When writers and critics point out that the Oscars have improved their notorious diversity problem this year, this is most likely the film that dominates their mind. Here is a thought-inspiring coming-of-age drama with an all-black cast and a black director that touches on everything from homophobia, to societal ideas on masculinity, and how one single life might evolve if these harsh realities are involved. It is all focalized through Chiron – one single black boy, played with perfection by three different actors at different ages.
Based on a book called In Moonlight Black Boys Look Blue and directed confidently by Barry Jenkins, Moonlight moves through situations we recognise in environments we do not often explore; where the most insufficiently manly boy in the neighborhood gets chased and beaten, and seen in an even worse light if, God forbid, he dares weep in response to his treatment. The film has three chapters, eached named after the different names/nicknames used for the main character throughout his life.
In the first chapter, “i. Little”, Chiron is a young boy (played by Alex Hibbert) in an undisclosed ‘hood with no friends to speak of until he meets the friendly Kevin (Jaden Piner), no father in his life until that role is fulfilled by a remarkably wise drug-dealer named Juan (Mahershala Ali, excellent), and an addicted and abusive mother (Naomie Harris, also excellent), who may or may not be getting her feelgoods from someone who intended to be a positive influence on Little’s life. That nickname, of course, is one given to Chiron by local bullies due to his small size as well as his way of being.
Chapter 2 is called “ii. Chiron” and shows him as an ostracized high school student. At this point he is played by Ashton Sanders, who doesn’t try to mimic Alex Hibbert in any way but still somehow convinces us that this is the same little boy we saw before. And though this is where he finds something truly special in his friendship with Kevin (Jharrel Jerome), this chapter is where his life starts to take a worse turn. I won’t go into too much detail as to how, but when I point out that the chapter “iii. Black” has the protagonist in a spot similar to that of the man who raised and protected him, chances are you get the idea.
Yet even as the film focuses almost exclusively on this one boy/man, it still encapsulates many human lives and is sure to resonate with many viewers. Appropriately, the whole thing is filmed with a short depth of field; the characters are always in focus whilst anything that goes on in the backgrounds remains blurry. It’s an unusual decision and incredibly fascinating to watch.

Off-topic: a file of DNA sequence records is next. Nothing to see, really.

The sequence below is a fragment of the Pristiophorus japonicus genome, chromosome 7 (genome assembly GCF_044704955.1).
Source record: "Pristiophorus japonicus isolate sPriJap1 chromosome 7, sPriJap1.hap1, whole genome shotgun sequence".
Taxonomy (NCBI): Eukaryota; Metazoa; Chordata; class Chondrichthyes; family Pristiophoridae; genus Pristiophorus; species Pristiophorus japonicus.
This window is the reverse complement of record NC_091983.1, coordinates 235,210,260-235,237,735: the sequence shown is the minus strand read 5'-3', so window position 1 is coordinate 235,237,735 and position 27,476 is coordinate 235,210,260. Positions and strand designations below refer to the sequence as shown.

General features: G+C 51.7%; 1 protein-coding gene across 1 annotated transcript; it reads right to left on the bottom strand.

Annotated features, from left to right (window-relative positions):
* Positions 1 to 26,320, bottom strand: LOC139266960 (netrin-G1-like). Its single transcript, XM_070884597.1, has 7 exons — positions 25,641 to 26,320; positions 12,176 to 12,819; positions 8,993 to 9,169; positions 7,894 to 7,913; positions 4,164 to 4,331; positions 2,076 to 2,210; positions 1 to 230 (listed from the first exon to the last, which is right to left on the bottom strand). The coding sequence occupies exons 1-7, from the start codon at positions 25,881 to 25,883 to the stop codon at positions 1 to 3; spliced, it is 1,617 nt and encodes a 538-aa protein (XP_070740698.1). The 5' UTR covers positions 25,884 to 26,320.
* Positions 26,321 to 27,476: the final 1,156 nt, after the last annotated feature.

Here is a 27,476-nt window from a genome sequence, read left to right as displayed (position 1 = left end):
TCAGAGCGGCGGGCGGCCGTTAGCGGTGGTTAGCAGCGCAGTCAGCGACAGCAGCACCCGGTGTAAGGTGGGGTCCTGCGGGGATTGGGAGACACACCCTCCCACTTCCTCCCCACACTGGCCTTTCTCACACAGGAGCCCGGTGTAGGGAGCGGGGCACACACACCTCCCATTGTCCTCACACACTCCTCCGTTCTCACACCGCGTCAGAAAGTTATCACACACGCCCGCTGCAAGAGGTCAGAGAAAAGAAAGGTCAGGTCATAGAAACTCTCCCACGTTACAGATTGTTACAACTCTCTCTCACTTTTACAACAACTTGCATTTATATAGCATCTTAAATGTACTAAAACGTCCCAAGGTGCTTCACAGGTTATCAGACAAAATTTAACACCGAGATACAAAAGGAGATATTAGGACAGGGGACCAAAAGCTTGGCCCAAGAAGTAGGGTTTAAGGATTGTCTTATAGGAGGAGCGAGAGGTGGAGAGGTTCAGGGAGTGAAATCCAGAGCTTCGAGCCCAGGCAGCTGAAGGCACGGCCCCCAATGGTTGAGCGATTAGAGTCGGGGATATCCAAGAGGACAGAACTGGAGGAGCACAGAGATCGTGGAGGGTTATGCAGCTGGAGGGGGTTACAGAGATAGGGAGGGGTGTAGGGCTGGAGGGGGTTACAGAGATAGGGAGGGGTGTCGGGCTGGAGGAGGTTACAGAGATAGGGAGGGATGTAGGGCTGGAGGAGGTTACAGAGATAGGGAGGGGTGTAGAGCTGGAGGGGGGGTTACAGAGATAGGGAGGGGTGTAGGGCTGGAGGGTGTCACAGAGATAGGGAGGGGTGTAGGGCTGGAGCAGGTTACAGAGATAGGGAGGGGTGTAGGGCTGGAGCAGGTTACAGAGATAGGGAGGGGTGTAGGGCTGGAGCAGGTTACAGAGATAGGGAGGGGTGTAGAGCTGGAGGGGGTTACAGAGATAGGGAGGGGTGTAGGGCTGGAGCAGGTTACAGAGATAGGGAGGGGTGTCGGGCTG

But what would such a deep exploration of characters be without some frankly stunning performances? I have already praised the three actors playing Chiron at three different points in his life, but also commendable are Mahershala Ali and Naomie Harris (both of them up for well-deserved Oscar statues as we speak), as well as the lesser known performers that portray the different versions of Kevin, Chiron’s unrelenting bullies, and so forth. In many scenes, the facial expressions of the characters speak far louder than their words. We hear what they’re saying; we can also tell what they’re thinking.
The music by Nicholas Britell is hypnotizing and even far out of this world, which is an interesting complement to the harsh reality of the script and directing. It is also numerous degrees more welcome than had they used generic R&B, hip hop, rap pop, this shit, or whatever a less skilled filmmaker may have relied on just because of the urban setting. Whenever a filmmaker has the restraint and/or wisdom to avert those sort of clichés and pandering tactics, it is hard not to appreciate the final product even more.
It may not be a popular opinion to deem this film a much more powerful one than Manchester by the Sea, but it does have a superior style, better child and teen actors, and a satisfactory ending that moved me in all sorts of manners. They are equally intricate when it comes to editing, shots, and direction; yet Moonlight doesn’t seem to have as many things weighing it down in retrospect. It’s a movie that gets better the more I think about it and is definitely one you’ll want to see before the ceremony. My words can’t do its scope justice. You may disagree with me about Manchester by the Sea and Lion, but you must give me this one.
As always, here is a trailer and my final rating. I know who I’ll be rooting for during the Oscar’s show in less than two weeks. But then, I have a few movies left to watch and I’ll most likely not review the ones that don’t impress me particularly. As for La La Land, we’ll see.